3:47 pm: During the NBA lockout there was clearly a divide within the National Basketball Players Association (the NBA players union) — it was sort of “are you with executive director Billy Hunter or not?”

The lockout ending didn’t end the dispute. On Thursday the results of an investigation into the union raised a lot of questions about how the union does business. That includes Hunter’s own $15 million contract not going through the proper approval process.

Adrian Wojnarowski of Yahoo Sports and the NBC Sports Network has the details on what the report by the firm of Paul, Weiss, Rifkind, Wharton & Garrison found. For the record they found no criminal issues with the union, but a whole lot of red flags on other issues saying Hunter put personal issues and interests ahead of the players and the union.

As previously reported by Yahoo! Sports, Hunter “never told the union’s executive committee or player representatives that his current employment contract, which was executed in 2010, was not properly approved under the union’s By-Laws, even though by at least November 2011 outside counsel to the Union had told Mr. Hunter that the necessary approval had not occurred and remained necessary.”

• As detailed in an April report by Y! Sports, Hunter “involved family and friends in union business as employees or vendors without full disclosure and the disinterested approval of the union’s officers and directors.”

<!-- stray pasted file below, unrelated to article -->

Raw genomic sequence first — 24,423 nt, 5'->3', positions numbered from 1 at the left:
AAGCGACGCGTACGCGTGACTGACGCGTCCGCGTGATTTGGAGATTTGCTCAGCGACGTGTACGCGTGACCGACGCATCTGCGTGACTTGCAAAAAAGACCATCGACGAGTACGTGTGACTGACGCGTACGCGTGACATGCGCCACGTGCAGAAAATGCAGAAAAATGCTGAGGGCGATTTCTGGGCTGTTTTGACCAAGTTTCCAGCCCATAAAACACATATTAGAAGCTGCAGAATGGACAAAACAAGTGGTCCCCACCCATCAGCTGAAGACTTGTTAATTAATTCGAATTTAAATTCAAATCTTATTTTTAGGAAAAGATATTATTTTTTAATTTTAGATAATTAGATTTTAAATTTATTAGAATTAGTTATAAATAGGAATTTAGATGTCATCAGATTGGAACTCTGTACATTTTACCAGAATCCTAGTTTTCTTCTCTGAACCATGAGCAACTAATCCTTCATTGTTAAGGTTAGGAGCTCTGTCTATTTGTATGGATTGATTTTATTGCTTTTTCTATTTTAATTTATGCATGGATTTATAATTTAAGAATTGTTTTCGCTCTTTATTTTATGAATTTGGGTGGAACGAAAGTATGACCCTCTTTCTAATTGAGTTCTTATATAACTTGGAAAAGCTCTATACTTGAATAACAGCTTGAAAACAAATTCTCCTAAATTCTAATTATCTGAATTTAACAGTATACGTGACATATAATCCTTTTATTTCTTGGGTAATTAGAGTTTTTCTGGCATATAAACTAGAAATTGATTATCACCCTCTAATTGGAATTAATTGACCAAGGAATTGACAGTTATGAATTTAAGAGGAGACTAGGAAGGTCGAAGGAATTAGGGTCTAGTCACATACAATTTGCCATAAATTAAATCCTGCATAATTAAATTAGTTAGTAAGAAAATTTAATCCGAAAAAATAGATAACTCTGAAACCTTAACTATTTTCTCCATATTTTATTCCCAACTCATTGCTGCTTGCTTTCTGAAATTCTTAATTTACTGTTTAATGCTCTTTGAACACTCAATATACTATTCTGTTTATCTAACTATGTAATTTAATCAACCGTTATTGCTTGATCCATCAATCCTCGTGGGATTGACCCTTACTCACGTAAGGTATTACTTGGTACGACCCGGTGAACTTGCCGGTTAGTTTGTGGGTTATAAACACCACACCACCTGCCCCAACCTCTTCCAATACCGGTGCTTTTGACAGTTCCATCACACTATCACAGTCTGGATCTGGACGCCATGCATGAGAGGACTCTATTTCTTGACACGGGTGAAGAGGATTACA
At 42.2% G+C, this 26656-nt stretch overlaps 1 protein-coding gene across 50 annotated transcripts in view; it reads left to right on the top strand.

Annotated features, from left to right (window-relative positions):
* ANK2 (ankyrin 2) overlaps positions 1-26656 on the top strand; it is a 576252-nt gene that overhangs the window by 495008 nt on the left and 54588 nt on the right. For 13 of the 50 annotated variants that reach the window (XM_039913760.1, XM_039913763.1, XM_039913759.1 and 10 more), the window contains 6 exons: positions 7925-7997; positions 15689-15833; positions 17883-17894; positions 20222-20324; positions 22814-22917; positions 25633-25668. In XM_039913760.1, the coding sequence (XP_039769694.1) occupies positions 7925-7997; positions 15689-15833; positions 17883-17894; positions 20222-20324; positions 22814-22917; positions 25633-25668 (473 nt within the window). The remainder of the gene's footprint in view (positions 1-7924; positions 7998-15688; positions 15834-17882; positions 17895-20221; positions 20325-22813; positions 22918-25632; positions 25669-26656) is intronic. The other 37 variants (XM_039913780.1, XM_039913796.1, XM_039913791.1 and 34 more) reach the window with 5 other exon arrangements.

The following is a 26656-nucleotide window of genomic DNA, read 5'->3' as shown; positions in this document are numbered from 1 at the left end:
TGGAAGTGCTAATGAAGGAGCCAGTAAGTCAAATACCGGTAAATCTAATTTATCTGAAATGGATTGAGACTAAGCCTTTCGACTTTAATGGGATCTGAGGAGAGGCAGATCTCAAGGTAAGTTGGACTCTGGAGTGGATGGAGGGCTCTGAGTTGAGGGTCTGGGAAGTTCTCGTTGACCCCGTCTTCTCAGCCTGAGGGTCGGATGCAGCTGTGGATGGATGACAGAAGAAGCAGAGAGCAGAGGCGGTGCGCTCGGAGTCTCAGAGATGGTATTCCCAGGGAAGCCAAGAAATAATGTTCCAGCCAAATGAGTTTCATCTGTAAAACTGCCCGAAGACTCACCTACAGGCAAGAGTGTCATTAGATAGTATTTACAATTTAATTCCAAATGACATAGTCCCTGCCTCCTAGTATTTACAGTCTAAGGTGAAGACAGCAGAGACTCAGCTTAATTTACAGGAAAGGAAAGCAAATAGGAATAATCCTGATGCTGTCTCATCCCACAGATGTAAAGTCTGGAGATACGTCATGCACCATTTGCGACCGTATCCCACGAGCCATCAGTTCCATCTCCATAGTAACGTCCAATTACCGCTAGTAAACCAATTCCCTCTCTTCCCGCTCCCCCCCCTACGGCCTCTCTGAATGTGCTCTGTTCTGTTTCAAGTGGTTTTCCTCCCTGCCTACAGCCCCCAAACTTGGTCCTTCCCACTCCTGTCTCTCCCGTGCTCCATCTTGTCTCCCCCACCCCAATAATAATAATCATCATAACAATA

• “Created an atmosphere at the NBPA that discouraged challenges to his authority, including by allowing the union’s former general counsel, Gary Hall, to stop former secretary-treasurer Pat Garrity from speaking freely about conflicts of interest to the executive committee.”

So, he acted like every other executive in a suit in New York.

Hunter, no doubt, will challenge all the claims made. I’m not going to guess who is right and who is wrong. In a lot of ways this is a power struggle so everything is spin.

The real question is what is next. The union as a whole is scheduled to meet All-Star Weekend in Houston, you can bet this comes up. Is it time for a change in leadership at the union? If so, what direction do they go? Or, is it better to let Hunter stay and try to clean up issues.